jmgoyder

wings and things

Asthma

on March 18, 2016

As a child, growing up in Sydney, Australia, and then Toronto, Canada, I was a chronic asthmatic. I remember my mother holding my toe through an oxygen tent, my dad rushing me to hospital from a camping trip, and our first day in Papua New Guinnea – a terrible asthma attack.

And then it stopped, just like that, for decades! Of course I always had an inhaler on hand just in case but the asthma pretty much left me alone until a few years ago. It was about a year before Anthony went into the nursing home. I was working at the university and up and down every night attending to Ants, and trying very hard to maintain a happy household for little Ming.

The ‘whoosh’ of an asthma attack is terrifying but, when it happened a few years ago, I didn’t recognise it because it had been so long since I’d experienced it. It was only when I saw my own blue face in the mirror of the hospital bathroom that I realised something had to change. So I gave up my job.

Now – today – this week I am having an asthma attack. I found the prednisolone from 2013 and am dosing myself wisely. It is day 4 and I am not scared because by day 5 it will hopefully pass. In the meantime my amazing mother is giving Ants his lunch.

Whenever I am sick like this I feel so much empathy for my friends who suffer chronic, ongoing diseases. I don’t cope well with my own suffering; I am pathetic! But I do care.

I can breathe.


17 responses to “Asthma

  1. judyrutrider says:

    That is so unlucky. I wonder what’s triggering the attacks? I read about a guy who claims he can cure hay fever type allergies and asthma by installing worms in your gut. I think there’s even been some evidence to give him credibility (other than his own experiment on himself). It seems a bit extreme for a mild case like mine; but if I were in your shoes, I’d look into it.

  2. Judy says:

    I’ll breathe easier when you’re feeling better. So sorry you’re dealing with this, Julie. No one can imagine the burdens you are carrying – I really feel for you. Sending love and a big hug.

  3. sorry to hear you aren’t too good at present . hopefully it will pass quickly. sometimes, things have a way of showing us we are not invincible. take care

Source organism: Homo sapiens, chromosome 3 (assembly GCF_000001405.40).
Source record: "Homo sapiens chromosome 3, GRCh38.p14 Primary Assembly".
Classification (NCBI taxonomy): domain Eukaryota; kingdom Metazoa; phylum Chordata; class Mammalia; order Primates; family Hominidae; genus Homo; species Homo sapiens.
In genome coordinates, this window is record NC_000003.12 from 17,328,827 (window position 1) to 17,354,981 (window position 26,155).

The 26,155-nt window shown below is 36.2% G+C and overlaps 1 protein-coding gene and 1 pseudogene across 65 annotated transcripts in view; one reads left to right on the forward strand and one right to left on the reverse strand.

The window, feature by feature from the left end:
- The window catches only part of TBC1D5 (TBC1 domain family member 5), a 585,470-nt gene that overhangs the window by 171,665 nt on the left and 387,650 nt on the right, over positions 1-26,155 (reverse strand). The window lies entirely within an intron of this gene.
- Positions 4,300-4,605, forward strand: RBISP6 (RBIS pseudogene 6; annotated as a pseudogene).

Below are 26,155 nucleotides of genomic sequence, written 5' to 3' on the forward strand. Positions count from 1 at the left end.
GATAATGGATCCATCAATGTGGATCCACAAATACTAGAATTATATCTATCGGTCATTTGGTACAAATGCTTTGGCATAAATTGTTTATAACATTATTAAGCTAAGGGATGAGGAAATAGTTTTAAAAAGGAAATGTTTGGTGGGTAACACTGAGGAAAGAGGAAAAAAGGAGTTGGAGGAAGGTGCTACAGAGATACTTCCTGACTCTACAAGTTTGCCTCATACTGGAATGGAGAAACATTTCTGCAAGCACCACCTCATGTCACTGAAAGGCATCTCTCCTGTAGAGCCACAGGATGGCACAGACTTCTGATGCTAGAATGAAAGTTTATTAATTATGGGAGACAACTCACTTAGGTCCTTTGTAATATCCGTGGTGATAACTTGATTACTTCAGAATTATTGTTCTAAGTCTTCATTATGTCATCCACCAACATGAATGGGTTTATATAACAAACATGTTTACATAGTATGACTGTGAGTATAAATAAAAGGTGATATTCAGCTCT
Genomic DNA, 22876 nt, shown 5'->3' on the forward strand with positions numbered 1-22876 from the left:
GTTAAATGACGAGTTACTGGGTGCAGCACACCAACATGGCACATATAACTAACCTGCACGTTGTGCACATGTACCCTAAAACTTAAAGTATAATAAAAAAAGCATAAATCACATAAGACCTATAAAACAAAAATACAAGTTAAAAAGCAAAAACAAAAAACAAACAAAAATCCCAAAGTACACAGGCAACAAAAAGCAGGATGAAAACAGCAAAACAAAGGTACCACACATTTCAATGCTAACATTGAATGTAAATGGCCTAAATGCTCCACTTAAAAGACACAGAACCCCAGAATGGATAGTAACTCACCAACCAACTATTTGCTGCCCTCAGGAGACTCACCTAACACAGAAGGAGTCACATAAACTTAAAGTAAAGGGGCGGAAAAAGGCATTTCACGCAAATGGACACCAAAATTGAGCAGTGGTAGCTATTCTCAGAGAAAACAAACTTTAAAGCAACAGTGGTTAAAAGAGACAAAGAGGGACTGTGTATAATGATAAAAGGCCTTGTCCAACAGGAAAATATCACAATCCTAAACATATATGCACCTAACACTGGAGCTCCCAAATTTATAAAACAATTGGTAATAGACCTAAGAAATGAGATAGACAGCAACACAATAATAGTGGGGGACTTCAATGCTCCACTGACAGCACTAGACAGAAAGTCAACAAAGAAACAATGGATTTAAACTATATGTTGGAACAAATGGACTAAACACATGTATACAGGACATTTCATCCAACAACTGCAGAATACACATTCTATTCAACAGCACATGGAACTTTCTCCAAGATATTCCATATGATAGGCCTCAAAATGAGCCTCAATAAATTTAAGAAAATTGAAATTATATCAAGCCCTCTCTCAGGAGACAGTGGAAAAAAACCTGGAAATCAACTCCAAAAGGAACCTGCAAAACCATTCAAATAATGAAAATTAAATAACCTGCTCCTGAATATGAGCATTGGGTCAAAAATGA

4. Best wishes for good clear breathing.

  5. So sorry to hear this, Julie. Fingers crossed for a quick resolution….

  6. Asthma, how wicked. I hope this is now day 5 and your air is filling you up!!!

  7. Vicki says:

    Oh my goodness, How scary, Julie.
    Asthma is not something to be trifled with.
    I hope you get over this episode soon and it doesn’t reappear.
    Sending you a big hug across the miles Vicki xx

  8. jensine says:

    So sorry to hear you’ve been unwell – my brother has asthma and he ‘grew’ out of it. As a child he couldn’t go anywhere without having fits but now he only gets them when he is stressed – I’ve been reading how asthma is linked to emotions and I suppose in your case it seems to be linked. Hope you feel better

  9. Trisha says:

    You are brave to face an asthma attack without being afraid! I’ve never had asthma but sometimes after I choke on something I feel like I can’t breathe and it is terrifying. I hope you feel better soon.

  10. susanpoozan says:

    Lots of sympathy, I was an asthmatic too in my younger days so can feel for you.

  11. Rhonda says:

    Please keep us updated…wishing you a speedy recovery and hoping you can rest and de-stress for a bit….xoxo

  12. tootlepedal says:

    Take it easy what ever you do. Blue faces are not to be trifled with.

  13. This has been a bad winter for me with a virus that has been going around but seemed to have moved in like an uninvited guest that just won’t leave. I have been taking my inhaler much more frequently.Maybe I need to keep up the increased doses so that I don’t backslide.-hope I never get as severe as you describe and wish you another recovery.

  14. My sister is an asthmatic and I remember my mum having to call an ambulance during a very bad storm, mum remembers thinking on the trip to the hospital what is that noise sounds like a siren then realising it was indeed a siren, the siren of the ambulance they were in.

    My sister was in and out of hospital for many years and yeah should would usually be in an oxygen tent as well. I would like to say she has out grown her asthma but nope hasn’t happened but she doesn’t end up in hospital any more thankfully.

  15. It’s strange ; these bodies of ours’. I too had severe asthma as a child, but approximately 7-8 years ago it disappeared. I am fortunate as it has not returned.They didn’t have inhalers when I was young though. I

    do hope for you that it is only a ‘flare-up’ and will again go away….. take care Julie as I imagine it is the day to day stress, that has likely taxed your body, though you forge on and don’t like to ever complain…….as 1 Corinthian 8:7 says Love bears all things, believes all things, hopes all things, endures all things Diane

  16. Lynda says:

    Breathing is good. 🙂
    I never had asthma until I quit smoking. I have since read that this happens quite a lot. Anyway, eventually it pretty much went away with treatments and allergy shots. Every once in a while it comes back to haunt me, and I too tend to give it short shrift and denial… until I realize I am in trouble, that is!
    Yes, breathing is good and I am glad you are from the land of breathlessness.

  17. Scary stuff. I developed it when we moved to the desert, but though my allergies remain, the actual attacks have gone.

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